Barrowman makes big splash Potomac swimmer beats world record to ease U.S. pain

July 30, 1992|By Mike Preston | Mike Preston,Staff Writer

BARCELONA, Spain -- Mike Barrowman put the United States swimming team on top of the world.

The U.S. squad needed a lift and Barrowman gave them a gold medal and a world record in the 200-meter breaststroke yesterday.

The 23-year-old from Potomac, Md., bettered his year-old mark of 2 minutes, 10.60 seconds with a time of 2:10.1. Hungry's Norbert Rozsa won the silver medal in 2:11.23 and Great Britain's Nick Gillingham won the bronze with a time of 2:11.29.

"You really don't think about the record, you think about the place," said Barrowman. "You have dreams all the time about what it would be like to win the gold. I was surprised to find it was exaltation instead of relief."

His effort completed swimming's triple crown: world record, world champion, Olympic champion.

And it may have been ignited by U.S. men's coach Eddie Reese, who looked up Mike Barrowman yesterday afternoon at the Olympic Village.

No names were mentioned, but Reese may have pointed out that some of the other big names on the U.S. team had not performed well in these games.

Janet Evans. Jenny Thompson. Matt Biondi.

"Reese said, 'You've been the U.S Swimmer of the Year three times and there's a reason for that. You've always been able to come in when the team is down and lift them up,' " said Barrowman.

"At the end of the race I knew I could win it and I enjoyed it," said Barrowman. "Now that I've got the world record, maybe it can get us going."

The gold medal and the record was full redemption for Barrowman. It erased the disappointment of the 1988 Olympics in Seoul, South Korea, where he was the favorite and finished fourth.

"In 1988, I walked in, and I was a rookie," Barrowman said. "I didn't really realize what was going on, and the pressure got to me. This time, I came in actually expecting absolutely the very worst possible, and nothing affected me."

His victory also silenced the criticism he had received after the U.S. Olympic trials in March, where he finished second, his first loss in four years.

It was later learned that his father had been diagnosed as having a brain tumor. After surgery last June, Ray Barrowman was left blind and needed round-the-clock hospital care.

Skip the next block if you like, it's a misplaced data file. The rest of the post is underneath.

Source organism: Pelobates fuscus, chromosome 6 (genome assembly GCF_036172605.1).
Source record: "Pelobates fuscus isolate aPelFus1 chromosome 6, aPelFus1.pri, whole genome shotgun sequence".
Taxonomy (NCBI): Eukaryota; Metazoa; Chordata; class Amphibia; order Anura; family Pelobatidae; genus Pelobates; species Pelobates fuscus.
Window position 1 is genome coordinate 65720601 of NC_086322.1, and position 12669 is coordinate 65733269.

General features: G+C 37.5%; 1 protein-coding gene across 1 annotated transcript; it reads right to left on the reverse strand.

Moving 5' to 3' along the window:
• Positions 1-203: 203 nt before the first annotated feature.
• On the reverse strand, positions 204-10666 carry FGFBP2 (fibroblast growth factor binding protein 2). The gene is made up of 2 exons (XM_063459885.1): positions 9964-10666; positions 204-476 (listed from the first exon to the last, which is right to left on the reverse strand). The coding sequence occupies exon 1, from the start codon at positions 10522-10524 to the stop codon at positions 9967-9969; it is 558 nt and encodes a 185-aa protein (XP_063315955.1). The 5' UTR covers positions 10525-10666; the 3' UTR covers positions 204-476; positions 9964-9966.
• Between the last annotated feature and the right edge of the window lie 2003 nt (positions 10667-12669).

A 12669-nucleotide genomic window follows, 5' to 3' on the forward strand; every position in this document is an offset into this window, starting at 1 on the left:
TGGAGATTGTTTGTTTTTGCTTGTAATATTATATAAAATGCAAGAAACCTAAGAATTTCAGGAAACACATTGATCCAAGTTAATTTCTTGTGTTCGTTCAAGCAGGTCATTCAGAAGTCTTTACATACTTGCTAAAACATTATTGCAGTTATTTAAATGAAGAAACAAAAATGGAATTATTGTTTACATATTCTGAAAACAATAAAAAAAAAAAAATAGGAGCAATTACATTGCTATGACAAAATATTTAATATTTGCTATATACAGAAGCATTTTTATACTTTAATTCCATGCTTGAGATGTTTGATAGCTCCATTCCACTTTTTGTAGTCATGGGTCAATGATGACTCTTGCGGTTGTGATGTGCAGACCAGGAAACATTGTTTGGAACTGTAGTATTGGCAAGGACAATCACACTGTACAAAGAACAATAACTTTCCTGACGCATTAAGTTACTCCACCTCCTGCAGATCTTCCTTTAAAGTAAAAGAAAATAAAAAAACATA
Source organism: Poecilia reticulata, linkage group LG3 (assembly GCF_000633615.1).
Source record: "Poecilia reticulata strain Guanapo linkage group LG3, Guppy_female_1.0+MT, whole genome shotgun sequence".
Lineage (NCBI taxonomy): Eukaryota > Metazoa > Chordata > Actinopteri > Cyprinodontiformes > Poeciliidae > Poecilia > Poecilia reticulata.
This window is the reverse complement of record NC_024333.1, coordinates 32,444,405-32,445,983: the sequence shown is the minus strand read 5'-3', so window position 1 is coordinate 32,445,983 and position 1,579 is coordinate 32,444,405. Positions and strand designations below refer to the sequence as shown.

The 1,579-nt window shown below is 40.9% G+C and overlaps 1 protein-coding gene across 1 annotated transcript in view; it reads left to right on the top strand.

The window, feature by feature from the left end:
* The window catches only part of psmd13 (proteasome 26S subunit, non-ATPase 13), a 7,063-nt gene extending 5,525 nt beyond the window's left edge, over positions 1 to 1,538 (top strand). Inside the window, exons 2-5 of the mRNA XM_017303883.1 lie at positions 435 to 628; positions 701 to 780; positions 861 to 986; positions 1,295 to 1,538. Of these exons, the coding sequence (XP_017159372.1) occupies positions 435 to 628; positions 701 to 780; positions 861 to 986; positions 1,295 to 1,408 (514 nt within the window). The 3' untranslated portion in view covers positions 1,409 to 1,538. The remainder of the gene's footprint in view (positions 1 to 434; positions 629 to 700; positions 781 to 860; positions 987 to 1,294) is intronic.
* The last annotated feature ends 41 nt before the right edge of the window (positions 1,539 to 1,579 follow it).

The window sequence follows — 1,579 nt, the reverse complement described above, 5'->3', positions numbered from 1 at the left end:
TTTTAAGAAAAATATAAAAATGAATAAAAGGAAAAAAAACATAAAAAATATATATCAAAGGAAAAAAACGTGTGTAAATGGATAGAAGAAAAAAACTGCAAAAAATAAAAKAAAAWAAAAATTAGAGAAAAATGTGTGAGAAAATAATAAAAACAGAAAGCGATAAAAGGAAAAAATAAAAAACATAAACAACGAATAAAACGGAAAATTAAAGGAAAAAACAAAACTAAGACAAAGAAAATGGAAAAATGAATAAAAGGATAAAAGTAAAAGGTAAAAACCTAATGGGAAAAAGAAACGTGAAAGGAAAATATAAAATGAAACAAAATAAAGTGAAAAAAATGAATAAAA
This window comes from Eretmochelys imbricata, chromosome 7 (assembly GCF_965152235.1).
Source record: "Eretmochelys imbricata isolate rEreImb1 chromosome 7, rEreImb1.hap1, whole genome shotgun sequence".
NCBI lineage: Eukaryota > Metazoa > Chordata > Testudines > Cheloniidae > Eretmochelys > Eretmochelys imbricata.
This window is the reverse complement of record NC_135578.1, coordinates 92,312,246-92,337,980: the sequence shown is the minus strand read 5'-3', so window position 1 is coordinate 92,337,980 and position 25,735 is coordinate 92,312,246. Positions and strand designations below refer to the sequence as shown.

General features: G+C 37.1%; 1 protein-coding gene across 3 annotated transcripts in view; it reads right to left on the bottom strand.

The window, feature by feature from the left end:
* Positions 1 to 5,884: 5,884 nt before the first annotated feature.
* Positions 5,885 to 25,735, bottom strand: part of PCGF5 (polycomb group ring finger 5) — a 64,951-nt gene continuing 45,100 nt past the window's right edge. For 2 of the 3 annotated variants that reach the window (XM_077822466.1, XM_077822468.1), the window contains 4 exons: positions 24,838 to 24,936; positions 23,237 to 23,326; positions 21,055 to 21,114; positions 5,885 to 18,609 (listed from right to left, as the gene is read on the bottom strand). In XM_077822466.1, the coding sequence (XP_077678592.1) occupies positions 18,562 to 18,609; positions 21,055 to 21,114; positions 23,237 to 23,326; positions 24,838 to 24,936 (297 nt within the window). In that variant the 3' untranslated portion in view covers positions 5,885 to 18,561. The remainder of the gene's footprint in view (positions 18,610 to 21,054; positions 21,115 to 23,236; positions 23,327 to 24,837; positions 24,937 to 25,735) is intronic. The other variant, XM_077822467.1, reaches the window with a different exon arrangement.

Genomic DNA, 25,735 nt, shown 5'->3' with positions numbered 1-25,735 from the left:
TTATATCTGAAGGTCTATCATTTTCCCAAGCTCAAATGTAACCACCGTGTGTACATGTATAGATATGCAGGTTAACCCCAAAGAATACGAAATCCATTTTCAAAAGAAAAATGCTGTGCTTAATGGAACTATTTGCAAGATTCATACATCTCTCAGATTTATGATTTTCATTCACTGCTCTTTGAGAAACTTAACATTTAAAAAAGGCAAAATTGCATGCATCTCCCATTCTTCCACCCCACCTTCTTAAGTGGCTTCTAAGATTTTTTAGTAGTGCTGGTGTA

He died in April, two weeks after the U.S. trials.

"I never wanted to use him as an excuse, never wanted to bring him into the picture," said Barrowman. "I made the Olympic team and that was it.

"My goal, every day since the 1988 Games in Seoul, was to make it back to the Olympics, not to the trials. I wanted to be here, in a position to win the gold."

Records also fell in two earlier races yesterday.

Evgueni Sadovyi of the Unified Team became the meet's only triple gold medal winner and set the world record in the 400 freestyle. No American qualified for that final.

Qian Hong of China set an Olympic record in the 100 butterfly in which Crissy Ahmann-Leighton's silver was America's only medal.

Then it was Barrowman's turn. Maybe his performance was the wake-up call the rest of the U.S. team needed.

In the two races that followed Barrowman's, Anita Nall -- who already had a bronze medal in the 200 breaststroke -- won a silver in the 100 breaststroke, and the U.S. men's 400 freestyle relay team won a gold medal.

The Unified Team was second and Germany third. The United States has won the relay all six times it has been raced in the Olympics and Tom Jager and Matt Biondi later became the first male Olympic swimmers to win gold medals in three Olympiads when the relay team finished in 3:16.74. Joe Hudepohl lead off and Jon Olsen anchored.

"We watched Mike's swim in the ready room before the relay," Jager said. "We knew we had our work cut out for us.

"Mike has really been a big part of this team and he's always showed a lot of guts," said Jager. "I think we're going to be looking pretty solid from here on out."

Sadovyi became the first Olympic swimmer to win the 200 and 400 freestyles in the same year. His time of 3:45.00 shattered the world record of 3:46.47 set last April by Australia's Kieren Perkins, who finished second. Anders Holmertz of Sweden, second in the 200, was third.

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